Anti-Hunger Advocates Worry About Planned Food Stamp Cuts

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(Host) The U.S. House has approved a new federal stimulus bill that will help states pay for their education and Medicaid health-care programs.

Vermont is set to receive almost 60 million dollars.

But anti-hunger advocates in Vermont are upset. They say the bill is paid for, in part, by scheduling cuts to the federal Food Stamp program.

VPR’s Bob Kinzel reports.

(Kinzel) The major goal of the bill is to ensure that states won’t have to make draconian cuts in their Medicaid and education programs during tough economic times.

Vermont will receive nearly $40 million in Medicaid money and $19 million in education funds.

Congressman Peter Welch says the legislation will help Vermont leaders avert sizeable cuts to local school budgets and give the state extra time to implement reform.

(Welch) "This will be $19 million to give them some breathing room and they’ll have a little flexibility about what fiscal year they want to use this in. So that will be, I think, some help for the Legislature and whoever our new governor is to try to make some progress on the transition plan that Vermont’s undertaking."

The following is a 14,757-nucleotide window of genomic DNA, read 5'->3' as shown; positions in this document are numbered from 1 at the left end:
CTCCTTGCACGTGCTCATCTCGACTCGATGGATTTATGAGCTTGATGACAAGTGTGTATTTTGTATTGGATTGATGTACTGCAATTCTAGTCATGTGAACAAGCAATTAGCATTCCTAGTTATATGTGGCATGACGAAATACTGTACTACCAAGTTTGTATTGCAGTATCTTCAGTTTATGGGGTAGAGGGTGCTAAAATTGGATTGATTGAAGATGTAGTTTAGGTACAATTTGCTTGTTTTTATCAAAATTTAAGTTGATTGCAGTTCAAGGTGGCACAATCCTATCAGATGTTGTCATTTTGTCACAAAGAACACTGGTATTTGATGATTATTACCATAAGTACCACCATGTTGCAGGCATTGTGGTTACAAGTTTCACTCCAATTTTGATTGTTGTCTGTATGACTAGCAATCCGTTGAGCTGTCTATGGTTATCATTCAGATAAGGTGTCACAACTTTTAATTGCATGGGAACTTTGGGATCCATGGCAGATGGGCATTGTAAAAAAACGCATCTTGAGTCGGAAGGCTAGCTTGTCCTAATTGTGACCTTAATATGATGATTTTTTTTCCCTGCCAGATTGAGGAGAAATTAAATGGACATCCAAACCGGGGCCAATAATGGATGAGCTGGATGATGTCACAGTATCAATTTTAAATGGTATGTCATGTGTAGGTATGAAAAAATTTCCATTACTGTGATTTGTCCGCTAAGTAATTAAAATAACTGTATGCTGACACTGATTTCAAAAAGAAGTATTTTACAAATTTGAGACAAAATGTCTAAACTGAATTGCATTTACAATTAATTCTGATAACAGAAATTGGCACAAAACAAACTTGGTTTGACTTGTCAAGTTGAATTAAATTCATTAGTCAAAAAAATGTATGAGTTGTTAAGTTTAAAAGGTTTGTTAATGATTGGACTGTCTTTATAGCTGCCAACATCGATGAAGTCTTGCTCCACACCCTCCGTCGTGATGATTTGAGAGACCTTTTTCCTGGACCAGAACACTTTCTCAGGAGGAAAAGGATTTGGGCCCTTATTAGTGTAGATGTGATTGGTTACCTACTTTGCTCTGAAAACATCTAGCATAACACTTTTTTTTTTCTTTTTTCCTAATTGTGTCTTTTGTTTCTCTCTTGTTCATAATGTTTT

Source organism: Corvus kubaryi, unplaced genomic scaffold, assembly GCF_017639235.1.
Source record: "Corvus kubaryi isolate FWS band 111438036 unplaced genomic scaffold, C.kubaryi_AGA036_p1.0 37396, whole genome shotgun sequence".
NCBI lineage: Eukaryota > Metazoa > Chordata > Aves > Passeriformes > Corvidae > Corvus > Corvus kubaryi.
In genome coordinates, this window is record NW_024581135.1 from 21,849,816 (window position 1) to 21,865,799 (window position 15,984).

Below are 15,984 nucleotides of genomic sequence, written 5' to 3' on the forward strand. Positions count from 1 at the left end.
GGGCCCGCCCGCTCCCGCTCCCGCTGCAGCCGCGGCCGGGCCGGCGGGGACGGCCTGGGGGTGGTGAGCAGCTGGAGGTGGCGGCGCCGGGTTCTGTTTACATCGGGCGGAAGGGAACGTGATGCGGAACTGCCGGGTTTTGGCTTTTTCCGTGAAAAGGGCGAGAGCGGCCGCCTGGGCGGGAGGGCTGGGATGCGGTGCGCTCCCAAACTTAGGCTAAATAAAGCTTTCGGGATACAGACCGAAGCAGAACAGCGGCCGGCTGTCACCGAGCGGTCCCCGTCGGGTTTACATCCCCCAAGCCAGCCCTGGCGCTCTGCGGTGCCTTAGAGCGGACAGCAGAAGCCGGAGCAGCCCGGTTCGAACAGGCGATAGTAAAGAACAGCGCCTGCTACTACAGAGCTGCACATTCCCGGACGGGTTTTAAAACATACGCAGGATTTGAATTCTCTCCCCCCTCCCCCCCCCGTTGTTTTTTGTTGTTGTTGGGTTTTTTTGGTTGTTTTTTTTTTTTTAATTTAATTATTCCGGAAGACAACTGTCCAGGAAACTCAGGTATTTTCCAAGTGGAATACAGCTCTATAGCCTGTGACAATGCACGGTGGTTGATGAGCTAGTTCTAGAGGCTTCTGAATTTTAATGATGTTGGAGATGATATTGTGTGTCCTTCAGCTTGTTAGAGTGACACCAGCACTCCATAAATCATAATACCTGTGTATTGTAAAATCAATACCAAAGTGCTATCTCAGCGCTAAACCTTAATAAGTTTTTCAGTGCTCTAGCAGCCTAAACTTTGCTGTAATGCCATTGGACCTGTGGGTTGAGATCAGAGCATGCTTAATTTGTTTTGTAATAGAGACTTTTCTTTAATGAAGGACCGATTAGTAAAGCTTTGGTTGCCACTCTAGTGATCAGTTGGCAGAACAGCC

(Kinzel) The bill is paid for by eliminating some corporate tax exemptions and by making future cuts in the Food Stamp program. The cuts would go into place in 2014.

Marissa Parisi is the executive director of the Vermont Campaign to End Childhood Hunger.

She says the cuts will amount to roughly $50 a month for families enrolled in Vermont’s "3 Squares" food program.

(Parisi) "Right now in Vermont we have record participation in 3 Squares Vermont. We’re just over 86,000 Vermonters participating in the program. And Vermont is, according to the U.S. Census, the sixth hungriest state in the nation. And we have some of the most severe hunger in the country. So these cuts are going to impact those families."

(Kinzel) Congressman Welch says the anti-hunger advocates have a valid point and he’s vowing to restore the cuts before they go into effect.

(Welch) "The Food Stamp cuts are really tough and it’s an indication what new fiscal terrain we’re in. There was a commitment to pay for this. These cuts will go into effect by 2014. So folks like me who would never have chosen that as the preferred method are going to have the opportunity in the next few years to restore that Food Stamp money."

(Kinzel) But Parisi is concerned that it will be very difficult to restore the money in the years ahead.

(Parisi) "This is just the beginning of the erosion of benefits and we just don’t want to see a continual draw of those funded benefits from those families."

For VPR News, I’m Bob Kinzel in Montpelier

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